Illinois, Ohio, and other states have similar car seat laws to Texas. Consequently, the fines and penalties you’ll be facing if you brake this law in Texas are at the national average.
Caretakers and parents that don’t have a safety car seat in their vehicle will receive a misdemeanor charge that involves a $25 to $250 fee. Depending on the circumstances, you might also get two points on your driving record, which could affect your car insurance rate.
Texas DPS removes one point from the driver’s record after 12 months of driving without violations, which means you’ll need two years to erase the points you’ll get if you break the state’s car seat laws.
In some cases, the court can order parents to attend the six-hour seat belt course aimed at drivers charged with seat belt violations. Ignoring a safety car seat ticket can result in other fines and penalties, but the offense isn’t punishable by incarceration.
Nonetheless, you might face child endangerment charges for repeated offenses or even if the car seat you’re using doesn’t meet the legal requirements.
Texas Car Seat Laws Exceptions
The state recognizes cars, trucks, SUVs, and vans with up to fifteen seats as passenger vehicles, which means that car seat laws apply to each of these categories of vehicles. Buses and vehicles for hire, like cabs or limousines, are exempt from the Texas car seat laws. Hence, it’s the responsibility of the parents to ensure their child is safely transported during short cab rides.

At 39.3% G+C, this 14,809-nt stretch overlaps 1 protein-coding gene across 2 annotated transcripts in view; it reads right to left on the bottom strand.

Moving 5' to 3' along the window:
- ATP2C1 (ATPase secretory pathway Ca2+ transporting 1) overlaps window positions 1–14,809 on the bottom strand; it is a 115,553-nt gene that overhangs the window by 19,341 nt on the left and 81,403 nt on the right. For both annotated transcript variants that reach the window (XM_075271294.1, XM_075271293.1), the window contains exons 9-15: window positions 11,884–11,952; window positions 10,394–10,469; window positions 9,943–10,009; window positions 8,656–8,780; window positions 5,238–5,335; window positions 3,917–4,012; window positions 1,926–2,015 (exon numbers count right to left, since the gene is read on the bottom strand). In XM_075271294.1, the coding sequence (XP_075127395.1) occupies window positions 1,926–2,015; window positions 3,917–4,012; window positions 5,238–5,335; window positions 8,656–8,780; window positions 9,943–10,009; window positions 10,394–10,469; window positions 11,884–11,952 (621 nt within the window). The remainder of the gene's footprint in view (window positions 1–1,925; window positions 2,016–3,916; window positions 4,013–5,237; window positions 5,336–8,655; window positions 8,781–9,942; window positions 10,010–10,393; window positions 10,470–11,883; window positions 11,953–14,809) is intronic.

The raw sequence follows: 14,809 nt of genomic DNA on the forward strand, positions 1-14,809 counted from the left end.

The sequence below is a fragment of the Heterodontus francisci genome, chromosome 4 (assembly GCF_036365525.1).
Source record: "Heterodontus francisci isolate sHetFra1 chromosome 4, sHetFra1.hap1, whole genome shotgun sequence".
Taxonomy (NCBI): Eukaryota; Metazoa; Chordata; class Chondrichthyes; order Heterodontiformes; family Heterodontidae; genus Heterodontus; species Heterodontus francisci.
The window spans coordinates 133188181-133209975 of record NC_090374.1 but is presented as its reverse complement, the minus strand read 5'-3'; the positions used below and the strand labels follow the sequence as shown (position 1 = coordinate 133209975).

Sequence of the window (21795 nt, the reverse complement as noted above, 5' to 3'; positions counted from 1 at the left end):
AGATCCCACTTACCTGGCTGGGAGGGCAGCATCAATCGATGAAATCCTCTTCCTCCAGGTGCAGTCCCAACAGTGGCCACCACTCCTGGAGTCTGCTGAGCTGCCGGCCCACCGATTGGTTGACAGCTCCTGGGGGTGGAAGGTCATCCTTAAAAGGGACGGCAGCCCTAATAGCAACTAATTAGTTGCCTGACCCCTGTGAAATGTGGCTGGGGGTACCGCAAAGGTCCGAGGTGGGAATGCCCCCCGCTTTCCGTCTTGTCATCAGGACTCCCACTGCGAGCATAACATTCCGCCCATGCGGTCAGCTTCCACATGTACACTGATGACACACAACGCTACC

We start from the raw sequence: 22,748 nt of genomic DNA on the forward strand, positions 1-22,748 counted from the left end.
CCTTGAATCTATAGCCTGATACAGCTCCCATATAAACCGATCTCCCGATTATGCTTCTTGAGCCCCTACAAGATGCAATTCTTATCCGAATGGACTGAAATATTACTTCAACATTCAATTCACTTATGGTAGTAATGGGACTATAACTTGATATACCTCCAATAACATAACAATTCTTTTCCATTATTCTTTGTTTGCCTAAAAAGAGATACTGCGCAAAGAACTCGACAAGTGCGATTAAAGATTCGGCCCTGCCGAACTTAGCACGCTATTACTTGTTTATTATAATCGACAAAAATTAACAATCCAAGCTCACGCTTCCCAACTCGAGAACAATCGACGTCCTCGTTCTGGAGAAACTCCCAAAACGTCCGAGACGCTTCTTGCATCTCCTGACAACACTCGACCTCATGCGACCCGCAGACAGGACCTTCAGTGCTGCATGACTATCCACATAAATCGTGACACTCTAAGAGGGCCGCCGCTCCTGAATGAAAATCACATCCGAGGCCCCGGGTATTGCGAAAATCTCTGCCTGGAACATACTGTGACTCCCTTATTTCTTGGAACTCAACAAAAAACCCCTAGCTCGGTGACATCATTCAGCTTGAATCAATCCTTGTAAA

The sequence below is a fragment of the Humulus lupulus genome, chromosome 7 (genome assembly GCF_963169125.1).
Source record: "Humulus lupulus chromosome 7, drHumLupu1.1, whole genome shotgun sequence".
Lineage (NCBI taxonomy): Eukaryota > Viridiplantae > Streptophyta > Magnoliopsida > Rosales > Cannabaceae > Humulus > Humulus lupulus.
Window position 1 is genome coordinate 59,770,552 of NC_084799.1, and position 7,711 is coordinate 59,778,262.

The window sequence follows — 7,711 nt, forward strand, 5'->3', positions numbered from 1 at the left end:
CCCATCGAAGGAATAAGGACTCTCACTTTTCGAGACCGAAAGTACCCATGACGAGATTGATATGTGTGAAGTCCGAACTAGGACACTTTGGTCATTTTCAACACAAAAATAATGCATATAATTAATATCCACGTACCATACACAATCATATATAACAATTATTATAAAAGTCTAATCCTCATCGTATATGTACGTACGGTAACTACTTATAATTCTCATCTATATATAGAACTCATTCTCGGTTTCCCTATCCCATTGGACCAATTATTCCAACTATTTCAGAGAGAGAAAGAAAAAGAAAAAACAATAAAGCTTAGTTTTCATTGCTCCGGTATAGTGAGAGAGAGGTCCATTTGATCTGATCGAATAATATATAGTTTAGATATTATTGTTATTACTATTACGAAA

These laws don’t apply to recreational vehicles because their seat positions make installation of infant, convertible, or booster seats impossible. The state’s general recommendation is to avoid traveling in RVs with children that are too young to use adult seat belts.
Moreover, the car seat laws don’t apply in situations when all passenger vehicle safety systems and seat belts are already in use. Authorized emergency vehicles like ambulances, fire trucks, or police cars aren’t required to have child safety seats while transporting minors.
Click It or Ticket
The National Highway Traffic Safety Administration launched the Click It or Ticket campaign to raise awareness about the importance of seat belts among young people. Texas joined the campaign in 2002 that helped save thousands of lives in the last twenty years.
The Click It or Ticket website can help parents choose the right car seat for their child, learn how to avoid common installation mistakes, and schedule the safety seat inspection. The program also helps parents and caretakers find CPC classes in their local communities and offers advice for first-time safety seat shoppers.
Child Passenger Safety Organizations
Texans have abundant resources at their disposal if they need assistance obtaining, installing, or inspecting a safety seat. Most police and fire stations offer free safety seat inspections and courses held by certified child safety technicians that show parents how to install their child’s seat.